Like the broader news, food media inhabits niches. Interested in the progressive politics of the plate? You could stack your RSS feed exclusively with Michael Pollan, Mark Bittman, and Grist. Love to cook? You could bookmark Martha Stewart and SimplyRecipes and never have to scroll through Eater. Few consumers of food media take a comprehensive view of the major forces influencing what and how Americans eat.

That’s what’s interesting about The Daily Meal’s list of “America’s 50 Most Powerful People in Food,” just out this morning. Editorial director Colman Andrews and a team of 10 staffers whittled down the 2012 list (the website’s second annual) from a pile of a hundred candidates, and ranked them according to their degree of influence. It’s an honest list: Pollan and Bittman are there, for sure, but also Wal-Mart CEO Mike Duke, PepsiCo CEO Indra Nooyi, and Monsanto chairman Hugh Grant (and, we should note, CHOW vice president and general manager Jane Goldman).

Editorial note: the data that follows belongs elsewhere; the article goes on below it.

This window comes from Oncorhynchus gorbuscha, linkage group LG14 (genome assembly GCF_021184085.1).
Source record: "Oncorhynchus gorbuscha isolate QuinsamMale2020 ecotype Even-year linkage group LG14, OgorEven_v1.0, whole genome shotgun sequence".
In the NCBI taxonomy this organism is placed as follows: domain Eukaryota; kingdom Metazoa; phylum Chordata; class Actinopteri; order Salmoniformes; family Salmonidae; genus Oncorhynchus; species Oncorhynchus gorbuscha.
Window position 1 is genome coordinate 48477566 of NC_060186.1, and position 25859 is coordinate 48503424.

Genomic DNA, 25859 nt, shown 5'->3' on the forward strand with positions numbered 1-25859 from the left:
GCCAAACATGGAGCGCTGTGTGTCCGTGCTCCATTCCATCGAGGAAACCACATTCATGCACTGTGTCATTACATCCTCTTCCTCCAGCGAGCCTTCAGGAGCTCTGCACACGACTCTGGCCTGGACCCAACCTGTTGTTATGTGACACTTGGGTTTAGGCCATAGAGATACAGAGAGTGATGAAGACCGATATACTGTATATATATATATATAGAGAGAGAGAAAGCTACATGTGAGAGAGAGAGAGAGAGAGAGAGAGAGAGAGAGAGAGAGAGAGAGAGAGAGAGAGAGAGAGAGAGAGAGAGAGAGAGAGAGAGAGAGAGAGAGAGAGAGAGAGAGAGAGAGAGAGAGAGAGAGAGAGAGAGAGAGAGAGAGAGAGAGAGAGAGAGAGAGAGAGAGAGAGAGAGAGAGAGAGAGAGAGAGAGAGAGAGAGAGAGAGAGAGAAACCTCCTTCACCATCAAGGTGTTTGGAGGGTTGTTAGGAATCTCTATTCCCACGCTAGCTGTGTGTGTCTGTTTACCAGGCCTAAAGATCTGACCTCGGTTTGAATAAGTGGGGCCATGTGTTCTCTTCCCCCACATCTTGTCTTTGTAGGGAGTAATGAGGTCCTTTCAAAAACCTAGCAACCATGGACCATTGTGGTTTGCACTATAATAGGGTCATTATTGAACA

“These are the people,” Andrews says, “whether you know it or not, that when you go into the grocery store, who are making decisions about what you see.” It’s an approach that pretty much guarantees controversy. “Comments we got last year were like, ‘How could you put somebody from Monsanto and Cargill and all these devils up there?’” Andrews says. “But that’s just the reality of things.”

Has looking at who really has a say about what Americans eat made Andrews pessimistic about the state of food? Not exactly. “It’s made us a little more realistic about things,” Andrews says. “Some of the staff here never stopped to think, for instance, how what McDonald’s decides to put on the menu influences what farmers across the country grow.” Andrews calls that an eye-opener—especially, he thinks, for readers.

Image source: The Daily Meal

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